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Nitrogen Dioxide Standard Released by EPA

April 19th, 2010

Nitrogen-Dioxide-Public-Health EPA released a new National Ambient Air Quality Standard (NAAQS) for nitrogen dioxide (NO2) in January. This new one-hour standard is aimed to protect public health from peak short-term exposures, especially along busy city streets and highways where NO2 exposure is the most likely. According to the EPA, NO2 exposure has been linked to impaired lung function and increased respiratory infections, especially in people with asthma.

NO2 is one of a group of highly reactive gasses. It forms quickly from emissions from cars, trucks, buses, power plants, and off-road equipment. In addition, NO2 contributes to the development of ground-level ozone and fine particle pollution.

The EPA set the new one-hour standard for NO2 at a level of 100 parts per billion (ppb). This level defines the maximum allowable concentration anywhere in one area. However, the agency is also retaining, with no change, the current annual NO2 standard average of 53 ppb and states that this change does not affect the secondary NO2 standard, set to protect public welfare.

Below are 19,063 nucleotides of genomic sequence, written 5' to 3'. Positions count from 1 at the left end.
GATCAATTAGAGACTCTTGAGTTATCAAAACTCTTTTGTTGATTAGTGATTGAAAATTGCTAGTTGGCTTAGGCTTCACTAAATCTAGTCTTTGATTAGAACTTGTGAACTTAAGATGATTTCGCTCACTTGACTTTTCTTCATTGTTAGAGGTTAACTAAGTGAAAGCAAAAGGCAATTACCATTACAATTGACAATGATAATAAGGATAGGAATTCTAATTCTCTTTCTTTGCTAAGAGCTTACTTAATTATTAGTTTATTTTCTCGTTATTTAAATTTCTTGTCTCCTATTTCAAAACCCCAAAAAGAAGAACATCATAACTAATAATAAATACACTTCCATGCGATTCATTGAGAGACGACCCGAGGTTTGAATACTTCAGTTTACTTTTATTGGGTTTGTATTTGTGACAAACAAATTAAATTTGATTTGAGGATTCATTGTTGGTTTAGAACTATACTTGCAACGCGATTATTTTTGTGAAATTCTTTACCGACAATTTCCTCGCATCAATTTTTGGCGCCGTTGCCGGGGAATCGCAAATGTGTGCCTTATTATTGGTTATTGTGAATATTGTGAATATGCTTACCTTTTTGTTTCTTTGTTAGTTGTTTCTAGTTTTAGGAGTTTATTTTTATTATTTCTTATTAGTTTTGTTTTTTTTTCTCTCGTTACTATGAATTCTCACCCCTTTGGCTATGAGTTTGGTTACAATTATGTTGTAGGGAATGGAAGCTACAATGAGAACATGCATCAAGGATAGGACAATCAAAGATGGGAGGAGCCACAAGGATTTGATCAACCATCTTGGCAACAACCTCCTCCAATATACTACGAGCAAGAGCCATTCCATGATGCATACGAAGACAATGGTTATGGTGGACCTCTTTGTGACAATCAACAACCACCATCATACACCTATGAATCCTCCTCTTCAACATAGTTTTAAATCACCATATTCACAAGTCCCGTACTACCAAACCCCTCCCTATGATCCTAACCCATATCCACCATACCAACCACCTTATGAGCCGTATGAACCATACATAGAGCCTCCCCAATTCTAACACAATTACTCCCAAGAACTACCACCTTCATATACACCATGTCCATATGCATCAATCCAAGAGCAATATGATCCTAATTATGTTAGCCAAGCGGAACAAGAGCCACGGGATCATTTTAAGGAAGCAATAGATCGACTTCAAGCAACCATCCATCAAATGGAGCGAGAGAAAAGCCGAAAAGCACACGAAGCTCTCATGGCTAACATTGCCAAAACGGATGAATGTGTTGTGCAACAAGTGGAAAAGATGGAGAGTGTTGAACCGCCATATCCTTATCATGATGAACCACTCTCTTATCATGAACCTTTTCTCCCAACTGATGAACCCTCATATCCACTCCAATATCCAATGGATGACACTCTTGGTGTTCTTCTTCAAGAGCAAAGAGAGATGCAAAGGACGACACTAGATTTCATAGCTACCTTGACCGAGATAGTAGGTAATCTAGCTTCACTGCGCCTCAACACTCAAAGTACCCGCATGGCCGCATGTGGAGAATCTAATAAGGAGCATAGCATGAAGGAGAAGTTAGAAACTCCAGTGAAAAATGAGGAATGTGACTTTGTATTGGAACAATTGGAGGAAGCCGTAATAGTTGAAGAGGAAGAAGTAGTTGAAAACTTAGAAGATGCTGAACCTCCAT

To determine compliance, EPA established the following standards for monitoring and reporting requirements for NO2:

  • At least one monitor must be located near a major road in any urban area with a population greater than or equal to 500,000 people. A second monitor is required near another major road in areas with either:
    • Population greater than or equal to 2.5 million people, or
    • One or more road segment with an annual average daily traffic (AADT) count greater than or equal to 250,000 vehicles.
  • A minimum of one monitor must be placed in any urban area with a population greater than or equal to 1 million people to assess community-wide concentrations.
  • An additional 53 monitoring sites will be required to assess community-wide levels in urban areas.
  • Working with the states, EPA will site at least 40 additional NO2 monitors to help protect communities that are susceptible and vulnerable to NO2 related health effects.

EPA estimates that the new NO2 monitoring requirements will result in a network of approximately 126 NO2 monitoring sites near major roads in 102 U.S. urban areas.

EPA expects to identify or designate NO2 monitoring areas and that they will be fully operational by January 1, 2013. EPA also intends to designate new areas, as appropriate, after three years of data have been collected from the NO2 monitoring network.


  1. as of March 22, 2010
  2. as of March 22, 2010

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